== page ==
Since purchasing The Gateway in 2016, Arizona-based Vestar has spent nearly $1.5 million yearly on private security as part of a $100 million overhaul of the property, which the mall’s marketing director Jacklyn Briggs said had helped turn it into a public gathering space and venue for 180 separate community events in 2018.

Briggs and Dave Kelly, vice chairman of the Pioneer Park Coalition, a group of area business owners, said the neighborhood’s trajectory would likely improve further with completion of a multi-use recreation lawn, additional lighting and other improvements at nearby Pioneer Park.

Derek Miller, president and CEO of Salt Lake Chamber and affiliated Downtown Alliance, on Tuesday praised the “great strides” in boosting area security, while thanking police; city, county and state leaders; area businesses and Vestar, for its Gateway investments.

"In order for us to have a dynamic city center," Miller said, "we have to ensure that it is welcoming and safe for residents, visitors and for commerce."

Former Utah House Speaker Greg Hughes, another key player in efforts to improve the area, praised a range of government officials, community leaders and social service providers for "completely inventing the rules" to create Operation Rio Grande, which began in August 2017.

The three-phase plan brought stepped-up police action to restore public safety in neighborhoods around The Road Home. Police jailed some of the homeless while others were sent for medical and addiction treatment, then assisted with job training, employment and housing.

The effort drew criticism from civil-rights advocates, who said it was heavy-handed.

"We were working in braille," Hughes said of the first-ever collaboration among Utah officials that went into Operation Rio Grande. The Draper Republican said he was "so proud of all the people who left their biases and turf at the door to solve this problem."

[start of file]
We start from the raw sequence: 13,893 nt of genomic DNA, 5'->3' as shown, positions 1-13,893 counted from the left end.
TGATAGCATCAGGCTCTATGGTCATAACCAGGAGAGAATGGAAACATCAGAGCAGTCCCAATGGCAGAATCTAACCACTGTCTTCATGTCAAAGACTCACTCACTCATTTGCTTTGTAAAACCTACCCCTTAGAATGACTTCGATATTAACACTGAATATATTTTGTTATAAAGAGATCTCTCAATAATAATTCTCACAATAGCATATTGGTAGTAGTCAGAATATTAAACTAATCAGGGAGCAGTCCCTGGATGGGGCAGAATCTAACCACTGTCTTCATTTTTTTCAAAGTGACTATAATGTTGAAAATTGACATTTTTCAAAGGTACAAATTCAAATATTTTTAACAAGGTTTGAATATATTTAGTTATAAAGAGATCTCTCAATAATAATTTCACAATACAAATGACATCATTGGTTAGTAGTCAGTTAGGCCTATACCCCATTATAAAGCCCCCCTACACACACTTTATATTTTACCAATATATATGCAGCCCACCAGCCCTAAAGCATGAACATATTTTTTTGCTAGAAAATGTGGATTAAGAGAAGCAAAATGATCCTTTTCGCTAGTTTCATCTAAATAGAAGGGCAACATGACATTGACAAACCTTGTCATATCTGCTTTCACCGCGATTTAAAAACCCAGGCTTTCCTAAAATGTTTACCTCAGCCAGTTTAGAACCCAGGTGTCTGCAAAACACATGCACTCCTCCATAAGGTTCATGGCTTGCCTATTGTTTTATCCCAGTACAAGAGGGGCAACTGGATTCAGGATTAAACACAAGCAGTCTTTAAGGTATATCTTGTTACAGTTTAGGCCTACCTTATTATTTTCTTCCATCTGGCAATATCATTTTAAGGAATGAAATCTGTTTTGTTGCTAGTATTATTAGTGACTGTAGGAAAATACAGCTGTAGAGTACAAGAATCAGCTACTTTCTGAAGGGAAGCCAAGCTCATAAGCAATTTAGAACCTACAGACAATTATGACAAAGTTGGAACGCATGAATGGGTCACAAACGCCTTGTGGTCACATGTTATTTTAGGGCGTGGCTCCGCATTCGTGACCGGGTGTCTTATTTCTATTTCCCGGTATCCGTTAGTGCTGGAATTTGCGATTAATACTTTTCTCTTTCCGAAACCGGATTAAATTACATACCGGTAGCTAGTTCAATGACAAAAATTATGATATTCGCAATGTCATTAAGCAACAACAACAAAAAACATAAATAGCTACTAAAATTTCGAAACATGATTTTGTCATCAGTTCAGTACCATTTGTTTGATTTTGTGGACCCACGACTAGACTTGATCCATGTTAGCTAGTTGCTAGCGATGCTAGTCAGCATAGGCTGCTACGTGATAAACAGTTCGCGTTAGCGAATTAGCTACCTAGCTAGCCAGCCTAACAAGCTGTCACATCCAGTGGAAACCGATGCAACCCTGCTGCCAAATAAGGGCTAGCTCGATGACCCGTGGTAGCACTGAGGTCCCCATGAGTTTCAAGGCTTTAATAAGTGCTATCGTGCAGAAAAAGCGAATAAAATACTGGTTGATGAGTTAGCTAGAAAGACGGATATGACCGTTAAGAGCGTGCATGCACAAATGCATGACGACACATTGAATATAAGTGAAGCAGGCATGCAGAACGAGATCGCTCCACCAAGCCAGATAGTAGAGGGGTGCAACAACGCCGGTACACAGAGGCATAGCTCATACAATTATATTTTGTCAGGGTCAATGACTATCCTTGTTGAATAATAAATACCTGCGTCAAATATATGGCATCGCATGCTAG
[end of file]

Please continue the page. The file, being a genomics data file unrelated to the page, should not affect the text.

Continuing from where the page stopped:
Hughes said that while Operation Rio Grande may have dispersed some of the homeless to other parts of the city, it also rid the downtown area of drug dealers and others who preyed on shelter clients, making it safe for those living in homeless camps elsewhere to come downtown for services.

"I'm not saying the job's all done," he said, "but there is a measurable difference."

The shelter, located at 210 S. Rio Grande, is now scheduled to close in the fall of 2019. City, county and state officials are building three new homeless resource centers elsewhere in Salt Lake County.

In their report, auditors at the state Department of Workforce Service found that conditions inside the homeless shelter, which the state purchased in October, appear to have improved since a May report highlighted major deficiencies, though they added that more progress is still needed.

In the surveys, a majority of residents, employees, volunteers and police officers reported that the shelter was safer, and that illegal drug use and abusive behavior had declined over the past eight months, as had the number of weapons brought into the shelter, state auditors said.

But the audit also found shortcomings, including custodians at the shelter not reporting drug paraphernalia; residents not being thoroughly searched upon admission; other lapses in security staffing and surveillance; and restrooms not being cleaned frequently enough.